Ideally, we should honor this type of candidate – one that enjoys both breadth and depth of support – in our art awards and in our political elections. But it’s often the case that candidates either fall into the Edgy or the Vanilla camp, if there are desirable candidates at all. Thus, the voting rule we choose could have a huge impact on the type of winner that emerges in the end. We must have a serious discussion about the type of winner we want to have before gathering together to vote on anything.

Perhaps for political elections we ought to go for the vanilla and for art awards the edgy. (In my view, the Oscars made a terrible decision when it switched to IRV in 2009 because consensus in art means “okay but boring.")

Expensive Songs and Social Identity

Another interesting pattern in the data is the association between social identity and “expensive” songs, i.e. songs with the highest average number of votes per supporter. I list the topics of the ten most “expensive” songs below:

  1. Inequality, personal liberty (Son of Chaos)
  2. Romantic love (written by the same singer-songwriter as #1)
  3. Hong Kong-mainland relations
  4. Hong Kong-mainland relations; Taiwan-mainland relations
  5. Life of factory workers in southern China
  6. Migration and homesickness
  7. Female identity; homosexuality; romantic love
  8. Homosexuality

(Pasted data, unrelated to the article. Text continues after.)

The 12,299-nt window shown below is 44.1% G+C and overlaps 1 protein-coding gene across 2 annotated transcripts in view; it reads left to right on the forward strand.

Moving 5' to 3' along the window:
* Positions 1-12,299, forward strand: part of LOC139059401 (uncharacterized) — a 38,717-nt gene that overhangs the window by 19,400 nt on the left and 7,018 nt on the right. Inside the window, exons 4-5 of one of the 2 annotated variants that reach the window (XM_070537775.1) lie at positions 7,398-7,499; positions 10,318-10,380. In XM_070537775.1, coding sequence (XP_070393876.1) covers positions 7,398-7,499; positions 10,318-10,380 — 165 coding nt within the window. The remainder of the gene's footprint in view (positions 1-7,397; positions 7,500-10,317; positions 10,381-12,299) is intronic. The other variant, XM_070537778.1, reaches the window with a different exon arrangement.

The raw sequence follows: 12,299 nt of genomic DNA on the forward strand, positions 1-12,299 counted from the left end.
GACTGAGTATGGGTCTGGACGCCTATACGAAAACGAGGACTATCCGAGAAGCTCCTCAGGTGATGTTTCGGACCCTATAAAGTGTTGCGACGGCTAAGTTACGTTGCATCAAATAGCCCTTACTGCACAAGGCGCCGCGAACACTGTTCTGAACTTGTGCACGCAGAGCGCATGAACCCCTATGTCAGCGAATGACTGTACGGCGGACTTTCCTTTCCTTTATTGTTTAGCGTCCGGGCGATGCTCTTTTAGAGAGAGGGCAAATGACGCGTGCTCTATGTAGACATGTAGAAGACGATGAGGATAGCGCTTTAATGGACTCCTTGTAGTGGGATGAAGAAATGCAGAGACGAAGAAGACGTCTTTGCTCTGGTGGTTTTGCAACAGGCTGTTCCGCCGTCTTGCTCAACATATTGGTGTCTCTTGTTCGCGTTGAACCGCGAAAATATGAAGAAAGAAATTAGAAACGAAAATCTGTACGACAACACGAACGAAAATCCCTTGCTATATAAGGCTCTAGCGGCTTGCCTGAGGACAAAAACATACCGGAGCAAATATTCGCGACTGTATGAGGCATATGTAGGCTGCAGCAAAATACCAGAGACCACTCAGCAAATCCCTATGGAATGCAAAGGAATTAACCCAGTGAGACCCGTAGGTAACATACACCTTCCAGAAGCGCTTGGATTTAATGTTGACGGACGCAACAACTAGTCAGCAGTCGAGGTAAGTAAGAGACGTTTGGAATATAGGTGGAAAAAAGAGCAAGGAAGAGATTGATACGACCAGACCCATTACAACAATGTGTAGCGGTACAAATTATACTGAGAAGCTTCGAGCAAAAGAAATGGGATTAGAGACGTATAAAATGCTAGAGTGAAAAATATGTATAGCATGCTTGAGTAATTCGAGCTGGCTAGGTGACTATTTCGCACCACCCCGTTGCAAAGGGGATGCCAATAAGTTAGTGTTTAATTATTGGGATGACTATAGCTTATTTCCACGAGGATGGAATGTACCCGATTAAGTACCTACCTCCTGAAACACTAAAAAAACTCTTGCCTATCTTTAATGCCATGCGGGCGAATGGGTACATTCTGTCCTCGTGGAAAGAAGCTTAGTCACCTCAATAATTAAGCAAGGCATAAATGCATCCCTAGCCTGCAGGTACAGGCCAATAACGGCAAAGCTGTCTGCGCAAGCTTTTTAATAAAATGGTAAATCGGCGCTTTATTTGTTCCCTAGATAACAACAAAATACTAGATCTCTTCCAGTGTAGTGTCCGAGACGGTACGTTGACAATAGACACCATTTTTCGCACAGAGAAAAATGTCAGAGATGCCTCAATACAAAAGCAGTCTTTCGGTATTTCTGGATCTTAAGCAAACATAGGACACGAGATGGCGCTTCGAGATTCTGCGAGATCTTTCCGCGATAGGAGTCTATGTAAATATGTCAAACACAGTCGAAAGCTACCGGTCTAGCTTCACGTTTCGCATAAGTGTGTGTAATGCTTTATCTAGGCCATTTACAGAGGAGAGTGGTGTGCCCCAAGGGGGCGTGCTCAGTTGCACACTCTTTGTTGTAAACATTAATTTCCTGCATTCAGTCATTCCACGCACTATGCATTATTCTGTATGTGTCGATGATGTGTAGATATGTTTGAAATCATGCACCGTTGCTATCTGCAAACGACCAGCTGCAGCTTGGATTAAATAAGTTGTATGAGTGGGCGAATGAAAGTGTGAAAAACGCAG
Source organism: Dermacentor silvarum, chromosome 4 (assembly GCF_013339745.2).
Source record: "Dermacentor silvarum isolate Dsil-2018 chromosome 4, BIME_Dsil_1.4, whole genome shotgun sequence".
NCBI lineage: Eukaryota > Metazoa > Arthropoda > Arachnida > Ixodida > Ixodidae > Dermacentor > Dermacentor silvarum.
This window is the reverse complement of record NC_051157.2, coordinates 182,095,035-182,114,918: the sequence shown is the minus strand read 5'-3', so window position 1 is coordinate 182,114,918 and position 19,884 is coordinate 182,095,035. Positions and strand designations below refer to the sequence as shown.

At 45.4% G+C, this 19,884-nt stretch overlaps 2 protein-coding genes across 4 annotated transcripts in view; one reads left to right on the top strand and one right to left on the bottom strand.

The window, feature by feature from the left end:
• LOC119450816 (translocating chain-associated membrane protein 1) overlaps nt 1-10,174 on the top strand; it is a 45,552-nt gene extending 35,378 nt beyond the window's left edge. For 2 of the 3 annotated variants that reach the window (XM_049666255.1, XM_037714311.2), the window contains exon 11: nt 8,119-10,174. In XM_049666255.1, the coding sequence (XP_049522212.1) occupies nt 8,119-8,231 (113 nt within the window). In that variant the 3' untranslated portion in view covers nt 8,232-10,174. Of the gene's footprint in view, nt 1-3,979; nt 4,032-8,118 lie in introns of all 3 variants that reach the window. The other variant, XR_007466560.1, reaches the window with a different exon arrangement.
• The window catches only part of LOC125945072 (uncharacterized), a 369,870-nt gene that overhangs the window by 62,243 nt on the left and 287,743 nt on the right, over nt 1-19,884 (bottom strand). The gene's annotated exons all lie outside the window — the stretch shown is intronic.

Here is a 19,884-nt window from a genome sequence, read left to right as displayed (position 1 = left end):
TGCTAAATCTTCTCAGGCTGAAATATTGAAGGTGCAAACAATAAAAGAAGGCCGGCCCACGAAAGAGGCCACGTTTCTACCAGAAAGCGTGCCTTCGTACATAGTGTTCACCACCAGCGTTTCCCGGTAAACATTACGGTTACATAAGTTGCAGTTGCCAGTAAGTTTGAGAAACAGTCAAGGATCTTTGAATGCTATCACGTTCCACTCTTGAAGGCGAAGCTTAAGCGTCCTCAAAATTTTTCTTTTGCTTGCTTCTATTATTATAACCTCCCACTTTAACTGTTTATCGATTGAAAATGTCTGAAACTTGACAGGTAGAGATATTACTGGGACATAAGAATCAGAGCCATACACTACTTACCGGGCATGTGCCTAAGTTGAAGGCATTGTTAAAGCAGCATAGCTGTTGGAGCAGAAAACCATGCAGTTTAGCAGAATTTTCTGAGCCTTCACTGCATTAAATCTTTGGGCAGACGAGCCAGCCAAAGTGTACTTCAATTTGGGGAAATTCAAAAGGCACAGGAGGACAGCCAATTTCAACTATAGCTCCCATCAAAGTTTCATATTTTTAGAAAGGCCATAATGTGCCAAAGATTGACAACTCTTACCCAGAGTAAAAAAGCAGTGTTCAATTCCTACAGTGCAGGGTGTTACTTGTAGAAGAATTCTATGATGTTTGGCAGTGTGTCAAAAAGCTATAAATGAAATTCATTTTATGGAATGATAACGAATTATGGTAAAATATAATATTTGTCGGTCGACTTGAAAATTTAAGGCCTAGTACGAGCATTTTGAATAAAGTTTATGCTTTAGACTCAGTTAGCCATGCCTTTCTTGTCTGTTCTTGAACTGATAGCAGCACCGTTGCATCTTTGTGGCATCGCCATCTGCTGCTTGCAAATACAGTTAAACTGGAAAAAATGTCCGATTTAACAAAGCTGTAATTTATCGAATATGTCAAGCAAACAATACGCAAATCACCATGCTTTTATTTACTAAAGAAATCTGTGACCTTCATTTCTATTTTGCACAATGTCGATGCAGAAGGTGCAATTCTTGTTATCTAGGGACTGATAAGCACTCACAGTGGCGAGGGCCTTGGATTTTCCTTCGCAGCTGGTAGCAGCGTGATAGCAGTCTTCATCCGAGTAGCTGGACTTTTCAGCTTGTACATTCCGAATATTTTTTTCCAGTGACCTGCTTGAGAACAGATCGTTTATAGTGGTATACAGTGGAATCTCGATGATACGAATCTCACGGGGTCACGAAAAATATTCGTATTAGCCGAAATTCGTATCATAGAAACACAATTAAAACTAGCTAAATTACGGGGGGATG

9. Life in the 1990s in China’s rust belt
  10. Conformity and deference to authority

It’s striking that more than half of the expensive songs deal with social issues and that only one is explicitly about romantic love. (Among the nominees, roughly 30% of the songs are about romantic love, and I expect this percentage to be a lot higher in the population of all songs that went on the market in 2019.)


With this list of “expensive” songs in hand, I can see how identity issues would attract the most fervent supporters if we were to implement QV in our political life. People care about their national, gender, racial identities, and they care a lot.

Flaws in the QV Experiment

Besides interesting patterns, I also encountered issues in the course of the running the experiment. I share three that may be relevant to future event organizers and social planners.

The Credit:Candidate Ratio

For simplicity’s sake, I gave judges 100 credits in each of the award categories. However, the voting outcome turned out to be highly sensitive to the credit:candidate ratio – award categories with a lower credit:candidate ratio (e.g. songs of the year) elicited people’s strong preferences, whereas award categories with a higher credit:candidate ratio (e.g. new artists of the year) elicited people’s weaker preferences as well.